October/November #167 : From Mice Into Men - by Regan Hofmann with Tim Horn

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Table of Contents

From Mice Into Men

The Doctor Is In

At the End of Your Rope?

A Slippery Slope?

Senior Strength

POZ Q&A: Jeffrey Crowley

Standing Against Stigma

The Stigma Index

ADAP Update

Get Your Game On

It’s Everyone’s Business


Editor's Letter


No Hate

Most Popular Lessons

The HIV Life Cycle


Herpes Simplex Virus

Syphilis & Neurosyphilis

Treatments for Opportunistic Infections (OIs)

What is AIDS & HIV?

Hepatitis & HIV

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October / November 2010

From Mice Into Men

by Regan Hofmann with Tim Horn

A look at some of today’s hottest AIDS cure research teams

 It would take more pages than are housed in this magazine to even begin to highlight all the innovative work being done around the world that could directly, or indirectly, help us find the cure for HIV/AIDS. But in order to give you a sense of the different types of approaches to AIDS cure research, we highlight a handful of teams hard at work trying to find the cure. Many of these people have yet to make big headlines because their research is still in its infancy. But they’re undoubtedly leaders in an ever-expanding pack of scientists dedicated to ending AIDS.

There are currently two basic camps of HIV cure research: cell-based (or genetic) therapies and reservoir-based therapies (to address the issue of HIV hiding out in reservoirs in the body).

But there is also the possibility of a “therapeutic vaccine”—a vaccine for people with HIV that would serve as a functional cure and achieve the same end as other functional cure approaches: no meds, HIV in check.

That’s the general overview. Now, on to the specifics.

CCR5 gene modification is a key area of AIDS cure research that is ripe with potential. Working in tandem with Sangamo BioSciences, a research team headed by Paula Cannon, PhD, at the University of Southern California is using zinc-finger nucleases (ZFNs)—synthetic DNA-binding proteins—to disrupt the gene in stem cells responsible for studding CD4 cells with CCR5. The procedure worked well in mice that were specially bred to be born without immune systems so that they could receive transplants with ZFN-modified stem cells and then be exposed to HIV. (Think: mini Berlin patients, with fur.) Cannon, working with Sangamo and John Zaia, MD, (whose other work is featured below), now hopes to conduct a similar experiment in HIV-positive patients with lymphoma who undergo chemotherapy.

Carl June, MD, and his group are working at the University of Pennsylvania on their own Sangamo-supported study exploring what happens when CD4 cells are extracted from HIV-positive people, infected with a common cold virus containing ZFNs, and infused back into the patient. While this approach is less ambitious than Cannon’s stem cell method, results involving one patient have been encouraging—his viral load was slow to rebound during a treatment interruption after receiving the ZFN-modified, CCR5-depleted CD4s. June is also developing a gene-modifying technique using technology from England-based Adaptimmune, to enhance the receptors of killer CD8 cells to seek out and destroy all cells in the body infected with HIV.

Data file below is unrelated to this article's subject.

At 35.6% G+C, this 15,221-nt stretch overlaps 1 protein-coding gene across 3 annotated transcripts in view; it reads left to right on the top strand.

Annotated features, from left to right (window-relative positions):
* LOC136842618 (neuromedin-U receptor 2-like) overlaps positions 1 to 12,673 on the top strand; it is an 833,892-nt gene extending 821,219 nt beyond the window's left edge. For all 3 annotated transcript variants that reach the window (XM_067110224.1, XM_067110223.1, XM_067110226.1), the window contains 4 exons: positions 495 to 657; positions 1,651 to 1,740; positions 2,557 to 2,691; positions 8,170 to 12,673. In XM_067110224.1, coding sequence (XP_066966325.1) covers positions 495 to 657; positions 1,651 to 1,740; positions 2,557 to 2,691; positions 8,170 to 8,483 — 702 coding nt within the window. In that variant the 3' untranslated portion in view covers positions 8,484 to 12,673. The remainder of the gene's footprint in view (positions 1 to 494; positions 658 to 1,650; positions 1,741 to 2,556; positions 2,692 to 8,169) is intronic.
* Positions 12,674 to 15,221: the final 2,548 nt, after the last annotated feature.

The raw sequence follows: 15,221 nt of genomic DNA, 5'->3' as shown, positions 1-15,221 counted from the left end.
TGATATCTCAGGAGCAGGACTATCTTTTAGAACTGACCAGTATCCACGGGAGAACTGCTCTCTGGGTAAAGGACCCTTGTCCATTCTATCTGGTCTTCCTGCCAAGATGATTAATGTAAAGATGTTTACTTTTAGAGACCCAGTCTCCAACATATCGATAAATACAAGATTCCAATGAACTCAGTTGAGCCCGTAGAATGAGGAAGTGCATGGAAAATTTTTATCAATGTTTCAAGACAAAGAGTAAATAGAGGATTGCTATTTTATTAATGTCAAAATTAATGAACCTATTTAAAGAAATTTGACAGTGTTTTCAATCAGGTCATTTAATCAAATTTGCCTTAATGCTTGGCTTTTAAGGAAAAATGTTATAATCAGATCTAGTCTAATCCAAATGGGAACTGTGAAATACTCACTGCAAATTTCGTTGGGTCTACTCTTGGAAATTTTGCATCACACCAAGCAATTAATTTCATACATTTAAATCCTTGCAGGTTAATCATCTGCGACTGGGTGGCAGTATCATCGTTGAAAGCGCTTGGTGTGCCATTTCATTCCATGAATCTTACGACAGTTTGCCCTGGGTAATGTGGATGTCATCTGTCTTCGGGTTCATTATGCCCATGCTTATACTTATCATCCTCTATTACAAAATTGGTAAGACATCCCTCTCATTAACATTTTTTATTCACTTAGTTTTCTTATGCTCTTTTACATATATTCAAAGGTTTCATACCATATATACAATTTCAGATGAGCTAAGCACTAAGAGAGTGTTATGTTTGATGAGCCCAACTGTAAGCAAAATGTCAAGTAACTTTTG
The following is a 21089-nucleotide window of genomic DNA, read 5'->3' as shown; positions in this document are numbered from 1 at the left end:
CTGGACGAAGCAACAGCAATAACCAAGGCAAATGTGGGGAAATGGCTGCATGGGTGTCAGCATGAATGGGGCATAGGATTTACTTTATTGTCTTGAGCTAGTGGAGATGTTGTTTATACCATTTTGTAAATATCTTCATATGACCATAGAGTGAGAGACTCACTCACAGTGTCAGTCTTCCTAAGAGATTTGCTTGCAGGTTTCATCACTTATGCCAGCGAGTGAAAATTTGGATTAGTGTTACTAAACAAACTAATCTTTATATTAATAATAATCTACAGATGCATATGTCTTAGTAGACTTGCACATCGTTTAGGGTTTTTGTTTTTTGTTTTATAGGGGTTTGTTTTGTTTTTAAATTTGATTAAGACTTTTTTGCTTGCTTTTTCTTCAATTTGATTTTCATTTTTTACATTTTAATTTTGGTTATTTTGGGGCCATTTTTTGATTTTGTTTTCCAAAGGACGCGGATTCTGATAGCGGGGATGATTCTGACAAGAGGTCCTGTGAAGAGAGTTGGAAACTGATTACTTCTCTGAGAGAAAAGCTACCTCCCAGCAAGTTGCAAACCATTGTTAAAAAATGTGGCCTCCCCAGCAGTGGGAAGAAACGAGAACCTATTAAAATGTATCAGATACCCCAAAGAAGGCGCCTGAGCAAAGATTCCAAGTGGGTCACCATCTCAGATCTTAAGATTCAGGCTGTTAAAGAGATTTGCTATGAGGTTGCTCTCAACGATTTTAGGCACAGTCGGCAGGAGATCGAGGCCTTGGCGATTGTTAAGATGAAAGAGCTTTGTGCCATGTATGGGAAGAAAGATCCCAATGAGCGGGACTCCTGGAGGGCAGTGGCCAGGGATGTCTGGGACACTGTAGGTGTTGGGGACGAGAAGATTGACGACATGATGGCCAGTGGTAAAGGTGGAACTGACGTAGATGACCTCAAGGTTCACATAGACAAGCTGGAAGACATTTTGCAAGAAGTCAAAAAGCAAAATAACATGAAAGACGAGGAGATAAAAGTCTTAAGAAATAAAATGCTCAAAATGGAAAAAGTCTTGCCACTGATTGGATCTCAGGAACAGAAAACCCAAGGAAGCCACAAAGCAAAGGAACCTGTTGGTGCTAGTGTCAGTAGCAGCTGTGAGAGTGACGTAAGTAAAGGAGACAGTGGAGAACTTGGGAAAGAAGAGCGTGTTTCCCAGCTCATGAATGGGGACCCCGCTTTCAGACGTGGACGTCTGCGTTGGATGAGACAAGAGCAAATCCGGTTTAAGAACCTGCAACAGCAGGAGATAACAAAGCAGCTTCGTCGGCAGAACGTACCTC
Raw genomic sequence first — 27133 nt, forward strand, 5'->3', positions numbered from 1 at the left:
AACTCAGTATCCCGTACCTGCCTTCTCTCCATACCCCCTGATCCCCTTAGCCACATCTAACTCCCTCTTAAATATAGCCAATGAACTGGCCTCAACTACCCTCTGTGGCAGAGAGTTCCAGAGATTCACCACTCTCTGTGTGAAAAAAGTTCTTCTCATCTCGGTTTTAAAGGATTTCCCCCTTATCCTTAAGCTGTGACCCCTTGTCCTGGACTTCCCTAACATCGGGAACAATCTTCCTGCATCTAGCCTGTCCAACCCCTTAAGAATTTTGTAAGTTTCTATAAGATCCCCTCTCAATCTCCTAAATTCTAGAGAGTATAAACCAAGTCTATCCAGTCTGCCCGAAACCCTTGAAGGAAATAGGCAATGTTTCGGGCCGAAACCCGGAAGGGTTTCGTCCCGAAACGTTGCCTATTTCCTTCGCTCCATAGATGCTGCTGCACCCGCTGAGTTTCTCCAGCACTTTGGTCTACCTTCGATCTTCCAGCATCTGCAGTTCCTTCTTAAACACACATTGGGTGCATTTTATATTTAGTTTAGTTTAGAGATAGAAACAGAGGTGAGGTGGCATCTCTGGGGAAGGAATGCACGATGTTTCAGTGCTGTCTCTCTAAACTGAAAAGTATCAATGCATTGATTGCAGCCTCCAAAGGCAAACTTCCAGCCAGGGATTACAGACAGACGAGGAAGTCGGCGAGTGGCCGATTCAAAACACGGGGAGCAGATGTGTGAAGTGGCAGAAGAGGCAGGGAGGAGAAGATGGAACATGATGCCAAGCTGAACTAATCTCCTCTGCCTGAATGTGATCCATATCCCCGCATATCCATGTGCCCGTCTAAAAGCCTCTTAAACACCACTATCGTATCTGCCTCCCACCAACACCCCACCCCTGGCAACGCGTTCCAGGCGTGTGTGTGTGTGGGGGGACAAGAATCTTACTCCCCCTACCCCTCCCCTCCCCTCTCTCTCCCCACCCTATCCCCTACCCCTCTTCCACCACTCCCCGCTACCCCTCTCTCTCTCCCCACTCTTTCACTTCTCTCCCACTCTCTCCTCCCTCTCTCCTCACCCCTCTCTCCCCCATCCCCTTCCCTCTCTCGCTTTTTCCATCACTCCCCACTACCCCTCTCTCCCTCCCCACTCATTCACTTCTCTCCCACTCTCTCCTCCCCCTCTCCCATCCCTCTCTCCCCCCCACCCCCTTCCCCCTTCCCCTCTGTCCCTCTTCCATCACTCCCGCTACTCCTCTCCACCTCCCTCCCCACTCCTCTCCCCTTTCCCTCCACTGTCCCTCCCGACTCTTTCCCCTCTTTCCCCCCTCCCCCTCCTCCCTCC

Zaia, at the City of Hope Comprehensive Cancer Center in Duarte, California, has his irons in many possibly curative fires. In addition to his group’s work with Sangamo and Cannon, they’ve also completed a preliminary study transplanting HIV-positive lymphoma patients with stem cells collected from their immune systems and modified to include genetic material—ribozymes and “small interfering” RNA (siRNA)—that block HIV from infecting new cells. Though the results were encouraging, additional studies are necessary to determine if this approach has true potential.

Several biotech companies and academic centers are trying to develop the aforementioned therapeutic vaccines, designed to enhance and broaden the immune response to HIV in people already infected with the virus.

Julianna Lisziewicz, PhD, at Genetic Immunity in McLean, Virginia, for example, is developing DermaVir, which transports synthetic viral DNA to dendritic cells through the skin. In fact, dendritic cells are the focus of several vaccine developers. There's also a vaccine from Argos Therapeutics that uses a patient’s HIV to tailor the immune response.   

Thus far, results from therapeutic vaccine studies have been mixed—though they perk up the immune system and several have been shown in Phase II studies to reduce viral load, they haven’t yet exerted substantial HIV control over long periods of time without treatment.  

Another ambitious goal is to force latent HIV out of its hiding places in the body.